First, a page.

Shipping Fever

Shipping Fever

By Debbie Cassidy

So what is Shipping Fever? It is usually thought of as a respiratory disease such as Pneumonia and is acquired by a goat during transportation. It can also be manifested as Pink eye, Scours and Mastitis. Stress causes the immune system to become suppressed and problems can occur.

You can even get it from moving your goats from one pasture to another. It doesn’t have to be a long travel for the goats. Many breeders will have goats come down with it after they get home for a show. Basically it is any abrupt change that the goat encounters that can cause it.

To help avoid Shipping Fever make sure that your goat is not transported in a crowed area. They need room to stand up and turn around in. I would recommend only giving hay while the goat is being transported and no or very limited amounts of grain to be given. I would also suggest against hauling a heavily bred doe. No reason to take a chance that she will pre-maturely deliver and/or abort unless there is just no other option.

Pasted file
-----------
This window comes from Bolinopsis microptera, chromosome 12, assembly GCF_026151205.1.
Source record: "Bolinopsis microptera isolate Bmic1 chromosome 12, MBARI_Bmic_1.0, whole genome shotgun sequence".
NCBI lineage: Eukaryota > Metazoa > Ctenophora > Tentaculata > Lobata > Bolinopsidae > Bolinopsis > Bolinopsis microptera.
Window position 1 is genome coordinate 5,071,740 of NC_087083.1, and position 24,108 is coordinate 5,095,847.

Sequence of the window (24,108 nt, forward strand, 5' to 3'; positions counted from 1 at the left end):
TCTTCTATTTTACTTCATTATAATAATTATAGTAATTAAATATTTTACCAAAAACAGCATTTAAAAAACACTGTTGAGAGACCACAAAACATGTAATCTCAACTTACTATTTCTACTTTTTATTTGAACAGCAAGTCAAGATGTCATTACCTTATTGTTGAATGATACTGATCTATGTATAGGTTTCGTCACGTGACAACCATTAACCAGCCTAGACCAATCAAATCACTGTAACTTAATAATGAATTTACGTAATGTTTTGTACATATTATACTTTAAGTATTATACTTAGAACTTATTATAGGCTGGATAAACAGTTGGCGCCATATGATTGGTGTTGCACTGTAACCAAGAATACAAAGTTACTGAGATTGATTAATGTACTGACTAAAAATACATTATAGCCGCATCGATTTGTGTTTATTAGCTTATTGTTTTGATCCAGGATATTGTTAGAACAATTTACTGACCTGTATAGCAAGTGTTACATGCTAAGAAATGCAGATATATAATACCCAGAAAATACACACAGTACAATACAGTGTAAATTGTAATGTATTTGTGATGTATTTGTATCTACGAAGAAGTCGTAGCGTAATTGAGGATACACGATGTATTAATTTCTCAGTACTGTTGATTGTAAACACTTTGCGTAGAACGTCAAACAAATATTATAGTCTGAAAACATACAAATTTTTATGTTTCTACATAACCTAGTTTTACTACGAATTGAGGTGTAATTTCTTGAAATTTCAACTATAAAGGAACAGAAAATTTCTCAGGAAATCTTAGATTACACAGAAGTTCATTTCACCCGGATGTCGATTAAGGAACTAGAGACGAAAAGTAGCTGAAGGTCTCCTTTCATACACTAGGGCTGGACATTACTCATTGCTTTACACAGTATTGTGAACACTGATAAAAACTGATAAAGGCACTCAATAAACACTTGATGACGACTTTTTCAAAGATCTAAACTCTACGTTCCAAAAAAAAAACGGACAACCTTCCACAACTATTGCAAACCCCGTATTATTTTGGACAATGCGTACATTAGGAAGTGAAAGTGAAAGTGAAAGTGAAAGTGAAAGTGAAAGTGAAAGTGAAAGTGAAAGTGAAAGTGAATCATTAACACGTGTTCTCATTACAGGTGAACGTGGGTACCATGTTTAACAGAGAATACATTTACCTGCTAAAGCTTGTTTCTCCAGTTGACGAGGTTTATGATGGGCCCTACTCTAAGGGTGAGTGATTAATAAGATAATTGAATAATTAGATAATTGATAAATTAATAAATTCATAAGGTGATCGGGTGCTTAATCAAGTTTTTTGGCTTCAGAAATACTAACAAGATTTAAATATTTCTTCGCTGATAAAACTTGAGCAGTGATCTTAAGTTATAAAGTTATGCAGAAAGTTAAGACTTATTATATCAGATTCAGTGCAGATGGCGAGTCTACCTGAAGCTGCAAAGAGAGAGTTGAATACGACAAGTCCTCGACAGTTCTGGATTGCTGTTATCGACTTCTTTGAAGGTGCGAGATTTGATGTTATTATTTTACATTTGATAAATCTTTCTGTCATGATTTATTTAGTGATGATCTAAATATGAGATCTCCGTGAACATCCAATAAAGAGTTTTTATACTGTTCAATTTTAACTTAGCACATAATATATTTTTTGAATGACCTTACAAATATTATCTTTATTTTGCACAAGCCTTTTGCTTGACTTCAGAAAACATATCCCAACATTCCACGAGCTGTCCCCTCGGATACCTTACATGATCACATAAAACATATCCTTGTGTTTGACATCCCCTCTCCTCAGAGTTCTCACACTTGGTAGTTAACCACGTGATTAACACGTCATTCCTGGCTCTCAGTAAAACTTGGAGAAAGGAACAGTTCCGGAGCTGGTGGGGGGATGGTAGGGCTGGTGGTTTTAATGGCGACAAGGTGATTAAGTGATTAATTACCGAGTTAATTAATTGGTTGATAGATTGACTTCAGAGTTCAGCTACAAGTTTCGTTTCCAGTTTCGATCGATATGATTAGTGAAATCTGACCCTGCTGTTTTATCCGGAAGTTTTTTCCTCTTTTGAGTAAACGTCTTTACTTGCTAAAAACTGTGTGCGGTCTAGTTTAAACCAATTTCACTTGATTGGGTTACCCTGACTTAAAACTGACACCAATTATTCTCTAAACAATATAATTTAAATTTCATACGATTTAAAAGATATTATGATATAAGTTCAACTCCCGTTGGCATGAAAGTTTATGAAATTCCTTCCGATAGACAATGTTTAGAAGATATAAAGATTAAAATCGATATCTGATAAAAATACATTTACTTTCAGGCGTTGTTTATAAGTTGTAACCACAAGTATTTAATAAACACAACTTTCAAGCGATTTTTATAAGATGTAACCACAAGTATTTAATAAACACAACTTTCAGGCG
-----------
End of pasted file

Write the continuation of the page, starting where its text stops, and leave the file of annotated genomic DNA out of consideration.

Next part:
Many breeders will give a CD/T shot prior to shipping and some will give an antibiotic injection such as LA 200. I hate to give antibiotics unless it is really needed so another suggestion would be to give Goat Serum. It has been proven to help the immune system and is not an antibiotic! 10cc SC would be the correct dosage.  Hoeggers Goat Supply has Goat Serum on hand while I am not sure about other suppliers. Since I started out my goat experience in the Dairy world, I learned to depend on Hoeggers for my supplies and advice from Miss Ann.

Once you get your goats to their new home I would suggest that you isolate them for 2-4 weeks. Start the new goats off on grain at a very slow rate. This is one reason to isolate them. You can control their feed. It will also give you a chance to get to know your new goat and for them to realize that you are the one that feeds them.